Is cottonseed going to make my bulls infertile?

Feed is tight in many parts of the country due to cost, but will cottonseed work?

November 30, 2022

3 Min Read
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As winter slowly approaches and producers are planning their winter supplementation, the question comes in each year; can I feed whole cottonseed to my bulls or will it make them infertile? Our answer to this question is always absolutely not IF you stay within the recommended feeding levels.

Currently, the recommended inclusion rate is 0.5% of body weight or 20% of the total ration. This recommendation is made, however, due to the amount of fat in whole cottonseed (~20%), rather than the amount of gossypol, which is a common driver for concern when feeding whole cottonseed. Gossypol is a yellow pigment that is found in the stem, leaf, lint, and seed of the cotton plant but is highly concentrated in the seed.

Gossypol acts as a natural defense agent for the cotton plant by promoting infertility in insects who consume it. Gossypol has been studied extensively for years and has shown to be toxic to monogastrics (humans, pigs, mice, etc.) and pre-ruminants (calves, sheep, goats, etc who’s rumen has not developed yet).

Most research indicating issues when feeding whole cottonseed to bulls was conducted in the 1960’s through the 1990’s and included whole cottonseed at up to 40% of the diet which is much higher than the recommended level. Additionally, many researchers that reported issues were feeding Pima cotton, which is much higher in gossypol than Upland cotton and uncommon in the southeastern United States.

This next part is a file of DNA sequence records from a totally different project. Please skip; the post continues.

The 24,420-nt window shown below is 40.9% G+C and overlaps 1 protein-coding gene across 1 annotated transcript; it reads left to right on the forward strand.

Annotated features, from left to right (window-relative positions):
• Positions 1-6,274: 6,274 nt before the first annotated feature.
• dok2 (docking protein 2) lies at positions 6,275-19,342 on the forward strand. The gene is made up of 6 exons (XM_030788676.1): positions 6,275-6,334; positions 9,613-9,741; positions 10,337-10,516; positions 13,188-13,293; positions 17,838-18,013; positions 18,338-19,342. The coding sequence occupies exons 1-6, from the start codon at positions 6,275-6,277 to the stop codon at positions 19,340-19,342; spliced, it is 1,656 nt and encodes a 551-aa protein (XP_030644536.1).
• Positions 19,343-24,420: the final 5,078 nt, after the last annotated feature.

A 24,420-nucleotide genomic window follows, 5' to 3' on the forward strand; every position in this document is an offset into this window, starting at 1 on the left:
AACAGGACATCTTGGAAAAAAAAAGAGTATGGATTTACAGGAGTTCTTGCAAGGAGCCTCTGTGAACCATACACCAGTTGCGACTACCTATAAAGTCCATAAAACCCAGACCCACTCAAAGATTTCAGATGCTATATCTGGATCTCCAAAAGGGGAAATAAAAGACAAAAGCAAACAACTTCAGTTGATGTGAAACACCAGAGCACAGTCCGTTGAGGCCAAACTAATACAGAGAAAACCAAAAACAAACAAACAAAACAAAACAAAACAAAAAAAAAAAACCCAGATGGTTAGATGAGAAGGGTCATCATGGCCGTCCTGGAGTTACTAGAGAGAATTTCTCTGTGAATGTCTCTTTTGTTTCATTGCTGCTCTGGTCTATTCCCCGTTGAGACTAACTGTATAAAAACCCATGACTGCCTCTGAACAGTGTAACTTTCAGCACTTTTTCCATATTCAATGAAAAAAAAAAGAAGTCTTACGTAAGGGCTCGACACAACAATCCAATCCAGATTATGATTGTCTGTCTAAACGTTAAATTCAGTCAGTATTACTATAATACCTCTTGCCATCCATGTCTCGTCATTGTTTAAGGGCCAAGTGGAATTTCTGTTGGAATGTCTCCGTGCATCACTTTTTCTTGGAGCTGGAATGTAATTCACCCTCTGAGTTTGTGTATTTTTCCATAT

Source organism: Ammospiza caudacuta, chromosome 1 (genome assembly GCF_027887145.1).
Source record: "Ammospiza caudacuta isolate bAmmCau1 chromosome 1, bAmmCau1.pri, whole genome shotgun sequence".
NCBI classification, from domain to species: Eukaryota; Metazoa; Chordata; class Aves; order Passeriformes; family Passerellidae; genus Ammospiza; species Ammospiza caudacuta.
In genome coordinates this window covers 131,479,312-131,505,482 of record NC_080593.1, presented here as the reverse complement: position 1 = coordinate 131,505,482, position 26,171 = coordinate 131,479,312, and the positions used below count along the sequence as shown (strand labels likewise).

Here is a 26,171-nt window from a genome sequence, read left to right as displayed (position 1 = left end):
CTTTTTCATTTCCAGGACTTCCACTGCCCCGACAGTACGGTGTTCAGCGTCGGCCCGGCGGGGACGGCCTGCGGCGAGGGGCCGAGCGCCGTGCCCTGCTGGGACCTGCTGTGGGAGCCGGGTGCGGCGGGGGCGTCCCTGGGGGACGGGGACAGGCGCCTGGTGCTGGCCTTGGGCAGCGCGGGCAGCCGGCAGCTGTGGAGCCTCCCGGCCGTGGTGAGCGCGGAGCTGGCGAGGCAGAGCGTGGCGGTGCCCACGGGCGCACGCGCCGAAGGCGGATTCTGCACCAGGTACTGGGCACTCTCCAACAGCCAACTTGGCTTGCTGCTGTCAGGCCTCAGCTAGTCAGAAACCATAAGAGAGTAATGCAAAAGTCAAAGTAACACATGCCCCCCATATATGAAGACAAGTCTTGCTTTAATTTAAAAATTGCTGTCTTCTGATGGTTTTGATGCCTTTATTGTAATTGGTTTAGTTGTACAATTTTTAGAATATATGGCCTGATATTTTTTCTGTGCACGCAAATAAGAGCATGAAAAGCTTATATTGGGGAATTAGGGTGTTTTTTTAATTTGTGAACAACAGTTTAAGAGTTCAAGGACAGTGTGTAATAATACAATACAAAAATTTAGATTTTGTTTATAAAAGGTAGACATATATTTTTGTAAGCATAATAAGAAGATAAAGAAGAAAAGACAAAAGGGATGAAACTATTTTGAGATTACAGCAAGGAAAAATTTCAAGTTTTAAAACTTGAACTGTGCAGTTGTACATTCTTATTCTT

Due to the lack of current research applicable to our area, a study was conducted at the University of Georgia to determine if whole cottonseed has an effect on performance or semen morphology of 16-18 month old beef bulls.

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Over two years, forty-six Angus and Red Angus bulls were transported in the fall to a research barn in Tifton, GA. The bulls were randomly assigned to one of three treatments: DD- 7 lbs. dried distillers grain, WD- 3.5 lbs. dried distillers grain and 3.5 lbs. whole cottonseed (0.33% of BW), or WW- 7 lbs. whole cottonseed (0.7% of BW). Bulls were weighed and given a breeding soundness exam on day 0, 30, and 60.

The project was scheduled for 60 days to mimic a controlled breeding season as well as to allow spermatogenesis to occur. Bulls that were fed whole cottonseed (WW) had a lower average daily gain than bulls fed dried distillers grain (DD; 2.12 vs 3.06 lb/d), but there were no differences in normal semen morphology. To pass a breeding soundness exam, bulls must maintain normal morphology equal to or greater than 70%.

As shown in Table 1, all bulls in this study had normal morphology greater than 70%. From a nutritional standpoint, whole cottonseed is an excellent feedstuff when utilized correctly and due to high levels of cotton production in Georgia, whole cottonseed is often readily available. Nutritionally, it is high in energy (95% TDN), protein (24% CP), and fat (approximately 20%) and is a great supplemental feedstuff in times of limited or low quality forage availability.

When the price of whole cottonseed allows it to be used, it can be an excellent feedstuff. If you are having issues with fertility in your bulls, make sure all the other aspects of bull management are in place (e.g. breeding soundness exam, injuries, etc.).Very rarely, if ever, will whole cottonseed cause infertility in bulls when fed properly.

If you have any questions on whole cottonseed, or would like help incorporating it into your nutritional program, contact your local Cooperative Extension office.

Source: University of Georgia

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